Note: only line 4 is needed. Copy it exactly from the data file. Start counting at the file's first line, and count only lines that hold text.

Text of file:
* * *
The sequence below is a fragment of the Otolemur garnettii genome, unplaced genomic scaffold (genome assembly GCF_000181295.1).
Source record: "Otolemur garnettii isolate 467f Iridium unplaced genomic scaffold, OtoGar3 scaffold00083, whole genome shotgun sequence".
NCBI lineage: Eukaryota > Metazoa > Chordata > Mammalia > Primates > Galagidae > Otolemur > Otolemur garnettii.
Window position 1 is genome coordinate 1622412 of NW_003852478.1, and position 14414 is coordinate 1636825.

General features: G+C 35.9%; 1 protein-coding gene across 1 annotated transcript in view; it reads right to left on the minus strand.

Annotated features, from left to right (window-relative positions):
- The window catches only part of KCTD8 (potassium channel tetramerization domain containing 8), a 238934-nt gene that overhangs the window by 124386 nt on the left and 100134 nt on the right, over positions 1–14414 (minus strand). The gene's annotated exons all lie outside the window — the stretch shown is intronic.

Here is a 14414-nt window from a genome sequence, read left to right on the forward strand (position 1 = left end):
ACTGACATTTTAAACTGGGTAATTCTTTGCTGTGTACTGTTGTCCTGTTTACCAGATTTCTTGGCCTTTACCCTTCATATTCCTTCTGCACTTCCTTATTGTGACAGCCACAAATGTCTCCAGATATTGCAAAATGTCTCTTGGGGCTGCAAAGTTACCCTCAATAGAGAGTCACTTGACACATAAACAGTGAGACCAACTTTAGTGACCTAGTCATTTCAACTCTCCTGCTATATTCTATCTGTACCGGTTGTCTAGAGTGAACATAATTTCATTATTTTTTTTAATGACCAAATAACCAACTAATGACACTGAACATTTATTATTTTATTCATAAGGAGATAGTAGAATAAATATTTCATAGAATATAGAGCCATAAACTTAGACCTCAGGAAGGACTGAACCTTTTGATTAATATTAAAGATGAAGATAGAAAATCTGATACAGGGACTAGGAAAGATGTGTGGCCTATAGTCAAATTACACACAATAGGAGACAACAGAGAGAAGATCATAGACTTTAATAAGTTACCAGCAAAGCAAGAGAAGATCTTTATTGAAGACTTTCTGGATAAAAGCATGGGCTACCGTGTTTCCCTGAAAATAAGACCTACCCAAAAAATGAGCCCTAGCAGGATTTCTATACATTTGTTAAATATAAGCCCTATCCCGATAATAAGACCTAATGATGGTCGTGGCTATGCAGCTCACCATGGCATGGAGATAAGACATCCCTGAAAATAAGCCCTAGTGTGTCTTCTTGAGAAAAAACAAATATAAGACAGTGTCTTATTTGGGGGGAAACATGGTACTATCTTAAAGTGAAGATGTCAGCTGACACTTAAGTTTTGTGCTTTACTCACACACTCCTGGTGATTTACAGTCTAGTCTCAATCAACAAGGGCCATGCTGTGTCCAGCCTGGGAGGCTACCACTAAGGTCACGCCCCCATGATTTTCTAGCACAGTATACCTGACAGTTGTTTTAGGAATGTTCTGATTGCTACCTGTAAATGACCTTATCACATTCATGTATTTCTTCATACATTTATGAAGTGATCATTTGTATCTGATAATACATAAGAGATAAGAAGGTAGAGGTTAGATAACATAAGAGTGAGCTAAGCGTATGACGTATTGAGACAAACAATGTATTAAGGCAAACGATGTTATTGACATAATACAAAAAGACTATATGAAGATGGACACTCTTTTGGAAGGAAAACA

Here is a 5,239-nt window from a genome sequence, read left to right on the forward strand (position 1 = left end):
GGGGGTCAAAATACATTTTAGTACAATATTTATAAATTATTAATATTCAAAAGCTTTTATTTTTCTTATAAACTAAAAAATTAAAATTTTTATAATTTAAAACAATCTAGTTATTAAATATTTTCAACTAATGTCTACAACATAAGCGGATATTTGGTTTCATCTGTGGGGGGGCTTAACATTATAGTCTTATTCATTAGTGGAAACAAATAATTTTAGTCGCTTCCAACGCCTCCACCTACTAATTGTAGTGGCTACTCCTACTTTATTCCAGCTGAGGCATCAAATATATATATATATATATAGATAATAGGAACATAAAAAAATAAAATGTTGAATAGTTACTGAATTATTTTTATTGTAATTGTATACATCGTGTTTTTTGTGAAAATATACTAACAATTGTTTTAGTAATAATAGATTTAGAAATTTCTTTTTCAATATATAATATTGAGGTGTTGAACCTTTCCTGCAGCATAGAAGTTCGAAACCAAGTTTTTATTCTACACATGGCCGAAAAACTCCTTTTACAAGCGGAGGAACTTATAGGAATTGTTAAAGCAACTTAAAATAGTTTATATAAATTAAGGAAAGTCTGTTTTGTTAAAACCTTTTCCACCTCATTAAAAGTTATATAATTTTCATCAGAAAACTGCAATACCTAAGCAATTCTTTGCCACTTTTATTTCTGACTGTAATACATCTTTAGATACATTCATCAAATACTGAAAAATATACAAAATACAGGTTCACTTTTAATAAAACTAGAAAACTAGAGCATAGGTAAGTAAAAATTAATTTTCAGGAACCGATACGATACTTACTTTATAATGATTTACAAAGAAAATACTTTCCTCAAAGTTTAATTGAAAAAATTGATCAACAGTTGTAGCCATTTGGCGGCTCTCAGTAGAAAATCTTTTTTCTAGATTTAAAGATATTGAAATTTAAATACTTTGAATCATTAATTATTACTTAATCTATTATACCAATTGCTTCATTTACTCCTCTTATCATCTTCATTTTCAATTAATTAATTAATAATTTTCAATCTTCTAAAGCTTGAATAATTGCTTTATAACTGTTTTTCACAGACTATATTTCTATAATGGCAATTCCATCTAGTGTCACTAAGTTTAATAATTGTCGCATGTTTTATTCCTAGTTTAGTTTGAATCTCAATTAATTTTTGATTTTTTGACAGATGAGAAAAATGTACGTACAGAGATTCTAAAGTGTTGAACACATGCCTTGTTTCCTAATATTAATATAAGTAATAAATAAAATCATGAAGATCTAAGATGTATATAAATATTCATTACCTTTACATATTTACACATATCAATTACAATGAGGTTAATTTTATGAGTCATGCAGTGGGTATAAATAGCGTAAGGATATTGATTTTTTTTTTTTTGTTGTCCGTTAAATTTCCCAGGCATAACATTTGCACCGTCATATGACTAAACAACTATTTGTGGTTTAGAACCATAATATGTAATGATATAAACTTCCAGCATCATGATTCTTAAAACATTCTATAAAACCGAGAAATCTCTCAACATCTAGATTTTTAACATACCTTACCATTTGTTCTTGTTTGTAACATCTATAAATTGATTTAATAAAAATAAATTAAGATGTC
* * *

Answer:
Window position 1 is genome coordinate 1622412 of NW_003852478.1, and position 14414 is coordinate 1636825.